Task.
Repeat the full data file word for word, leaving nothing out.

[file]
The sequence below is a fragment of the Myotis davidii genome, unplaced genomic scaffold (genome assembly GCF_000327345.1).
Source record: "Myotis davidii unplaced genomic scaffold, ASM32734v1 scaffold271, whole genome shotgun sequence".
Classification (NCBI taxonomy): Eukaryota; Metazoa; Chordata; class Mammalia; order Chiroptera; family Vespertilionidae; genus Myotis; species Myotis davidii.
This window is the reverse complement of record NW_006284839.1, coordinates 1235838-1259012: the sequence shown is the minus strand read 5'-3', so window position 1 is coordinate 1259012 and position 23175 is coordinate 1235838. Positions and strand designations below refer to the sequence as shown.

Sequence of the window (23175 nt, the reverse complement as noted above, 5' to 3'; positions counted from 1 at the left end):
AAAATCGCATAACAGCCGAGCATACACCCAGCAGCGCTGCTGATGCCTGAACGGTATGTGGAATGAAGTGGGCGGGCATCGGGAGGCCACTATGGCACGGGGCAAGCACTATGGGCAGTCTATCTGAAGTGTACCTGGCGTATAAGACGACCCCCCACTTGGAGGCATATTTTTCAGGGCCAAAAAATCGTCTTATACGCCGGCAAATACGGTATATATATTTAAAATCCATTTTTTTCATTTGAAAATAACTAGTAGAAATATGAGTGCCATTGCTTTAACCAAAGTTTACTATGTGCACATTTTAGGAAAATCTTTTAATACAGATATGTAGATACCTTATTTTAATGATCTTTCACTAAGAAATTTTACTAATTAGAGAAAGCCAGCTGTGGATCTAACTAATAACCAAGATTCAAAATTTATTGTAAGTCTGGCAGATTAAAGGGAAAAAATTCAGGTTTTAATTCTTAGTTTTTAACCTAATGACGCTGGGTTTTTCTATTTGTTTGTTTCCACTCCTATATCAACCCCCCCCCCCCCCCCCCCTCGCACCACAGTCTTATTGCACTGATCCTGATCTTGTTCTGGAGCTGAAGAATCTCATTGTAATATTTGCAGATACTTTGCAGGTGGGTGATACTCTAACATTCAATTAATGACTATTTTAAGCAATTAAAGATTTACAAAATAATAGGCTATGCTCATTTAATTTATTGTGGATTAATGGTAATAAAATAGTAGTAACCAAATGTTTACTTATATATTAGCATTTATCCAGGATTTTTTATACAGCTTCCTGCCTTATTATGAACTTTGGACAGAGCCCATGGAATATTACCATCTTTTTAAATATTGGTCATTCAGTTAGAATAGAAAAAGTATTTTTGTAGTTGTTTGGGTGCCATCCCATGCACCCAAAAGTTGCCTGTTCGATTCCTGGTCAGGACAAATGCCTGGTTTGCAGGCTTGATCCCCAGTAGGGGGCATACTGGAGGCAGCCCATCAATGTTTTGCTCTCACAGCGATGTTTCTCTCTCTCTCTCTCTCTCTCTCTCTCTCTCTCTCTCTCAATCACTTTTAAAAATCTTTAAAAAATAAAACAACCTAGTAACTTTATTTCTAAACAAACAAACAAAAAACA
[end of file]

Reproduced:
The sequence below is a fragment of the Myotis davidii genome, unplaced genomic scaffold (genome assembly GCF_000327345.1).
Source record: "Myotis davidii unplaced genomic scaffold, ASM32734v1 scaffold271, whole genome shotgun sequence".
Classification (NCBI taxonomy): Eukaryota; Metazoa; Chordata; class Mammalia; order Chiroptera; family Vespertilionidae; genus Myotis; species Myotis davidii.
This window is the reverse complement of record NW_006284839.1, coordinates 1235838-1259012: the sequence shown is the minus strand read 5'-3', so window position 1 is coordinate 1259012 and position 23175 is coordinate 1235838. Positions and strand designations below refer to the sequence as shown.

Sequence of the window (23175 nt, the reverse complement as noted above, 5' to 3'; positions counted from 1 at the left end):
AAAATCGCATAACAGCCGAGCATACACCCAGCAGCGCTGCTGATGCCTGAACGGTATGTGGAATGAAGTGGGCGGGCATCGGGAGGCCACTATGGCACGGGGCAAGCACTATGGGCAGTCTATCTGAAGTGTACCTGGCGTATAAGACGACCCCCCACTTGGAGGCATATTTTTCAGGGCCAAAAAATCGTCTTATACGCCGGCAAATACGGTATATATATTTAAAATCCATTTTTTTCATTTGAAAATAACTAGTAGAAATATGAGTGCCATTGCTTTAACCAAAGTTTACTATGTGCACATTTTAGGAAAATCTTTTAATACAGATATGTAGATACCTTATTTTAATGATCTTTCACTAAGAAATTTTACTAATTAGAGAAAGCCAGCTGTGGATCTAACTAATAACCAAGATTCAAAATTTATTGTAAGTCTGGCAGATTAAAGGGAAAAAATTCAGGTTTTAATTCTTAGTTTTTAACCTAATGACGCTGGGTTTTTCTATTTGTTTGTTTCCACTCCTATATCAACCCCCCCCCCCCCCCCCCCTCGCACCACAGTCTTATTGCACTGATCCTGATCTTGTTCTGGAGCTGAAGAATCTCATTGTAATATTTGCAGATACTTTGCAGGTGGGTGATACTCTAACATTCAATTAATGACTATTTTAAGCAATTAAAGATTTACAAAATAATAGGCTATGCTCATTTAATTTATTGTGGATTAATGGTAATAAAATAGTAGTAACCAAATGTTTACTTATATATTAGCATTTATCCAGGATTTTTTATACAGCTTCCTGCCTTATTATGAACTTTGGACAGAGCCCATGGAATATTACCATCTTTTTAAATATTGGTCATTCAGTTAGAATAGAAAAAGTATTTTTGTAGTTGTTTGGGTGCCATCCCATGCACCCAAAAGTTGCCTGTTCGATTCCTGGTCAGGACAAATGCCTGGTTTGCAGGCTTGATCCCCAGTAGGGGGCATACTGGAGGCAGCCCATCAATGTTTTGCTCTCACAGCGATGTTTCTCTCTCTCTCTCTCTCTCTCTCTCTCTCTCTCTCTCTCAATCACTTTTAAAAATCTTTAAAAAATAAAACAACCTAGTAACTTTATTTCTAAACAAACAAACAAAAAACA